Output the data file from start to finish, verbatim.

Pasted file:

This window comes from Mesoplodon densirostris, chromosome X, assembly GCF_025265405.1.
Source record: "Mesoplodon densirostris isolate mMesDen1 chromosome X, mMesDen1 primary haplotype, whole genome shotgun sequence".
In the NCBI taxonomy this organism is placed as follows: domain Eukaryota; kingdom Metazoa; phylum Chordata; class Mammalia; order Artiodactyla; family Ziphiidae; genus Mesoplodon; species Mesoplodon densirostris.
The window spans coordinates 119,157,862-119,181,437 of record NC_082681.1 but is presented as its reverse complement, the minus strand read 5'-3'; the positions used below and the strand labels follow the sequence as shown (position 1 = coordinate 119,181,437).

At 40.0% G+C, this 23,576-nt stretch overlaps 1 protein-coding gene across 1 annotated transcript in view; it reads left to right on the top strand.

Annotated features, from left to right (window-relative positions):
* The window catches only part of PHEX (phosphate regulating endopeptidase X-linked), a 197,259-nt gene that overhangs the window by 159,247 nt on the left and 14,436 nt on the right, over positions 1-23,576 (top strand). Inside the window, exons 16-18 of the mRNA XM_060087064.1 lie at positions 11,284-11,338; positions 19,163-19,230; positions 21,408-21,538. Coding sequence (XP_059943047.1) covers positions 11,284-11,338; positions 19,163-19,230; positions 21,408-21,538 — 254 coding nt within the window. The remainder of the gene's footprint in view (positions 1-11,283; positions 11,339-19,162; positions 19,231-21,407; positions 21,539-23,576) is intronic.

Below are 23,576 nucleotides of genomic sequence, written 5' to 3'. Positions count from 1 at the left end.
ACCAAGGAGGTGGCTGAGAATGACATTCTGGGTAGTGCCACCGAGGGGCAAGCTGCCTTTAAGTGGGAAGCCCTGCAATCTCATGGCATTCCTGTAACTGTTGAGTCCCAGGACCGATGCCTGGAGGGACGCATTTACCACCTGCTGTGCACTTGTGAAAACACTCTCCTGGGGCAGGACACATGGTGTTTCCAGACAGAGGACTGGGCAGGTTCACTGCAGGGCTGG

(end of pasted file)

This window comes from Mesoplodon densirostris, chromosome X, assembly GCF_025265405.1.
Source record: "Mesoplodon densirostris isolate mMesDen1 chromosome X, mMesDen1 primary haplotype, whole genome shotgun sequence".
In the NCBI taxonomy this organism is placed as follows: domain Eukaryota; kingdom Metazoa; phylum Chordata; class Mammalia; order Artiodactyla; family Ziphiidae; genus Mesoplodon; species Mesoplodon densirostris.
The window spans coordinates 119,157,862-119,181,437 of record NC_082681.1 but is presented as its reverse complement, the minus strand read 5'-3'; the positions used below and the strand labels follow the sequence as shown (position 1 = coordinate 119,181,437).

At 40.0% G+C, this 23,576-nt stretch overlaps 1 protein-coding gene across 1 annotated transcript in view; it reads left to right on the top strand.

Annotated features, from left to right (window-relative positions):
* The window catches only part of PHEX (phosphate regulating endopeptidase X-linked), a 197,259-nt gene that overhangs the window by 159,247 nt on the left and 14,436 nt on the right, over positions 1-23,576 (top strand). Inside the window, exons 16-18 of the mRNA XM_060087064.1 lie at positions 11,284-11,338; positions 19,163-19,230; positions 21,408-21,538. Coding sequence (XP_059943047.1) covers positions 11,284-11,338; positions 19,163-19,230; positions 21,408-21,538 — 254 coding nt within the window. The remainder of the gene's footprint in view (positions 1-11,283; positions 11,339-19,162; positions 19,231-21,407; positions 21,539-23,576) is intronic.

Below are 23,576 nucleotides of genomic sequence, written 5' to 3'. Positions count from 1 at the left end.
ACCAAGGAGGTGGCTGAGAATGACATTCTGGGTAGTGCCACCGAGGGGCAAGCTGCCTTTAAGTGGGAAGCCCTGCAATCTCATGGCATTCCTGTAACTGTTGAGTCCCAGGACCGATGCCTGGAGGGACGCATTTACCACCTGCTGTGCACTTGTGAAAACACTCTCCTGGGGCAGGACACATGGTGTTTCCAGACAGAGGACTGGGCAGGTTCACTGCAGGGCTGG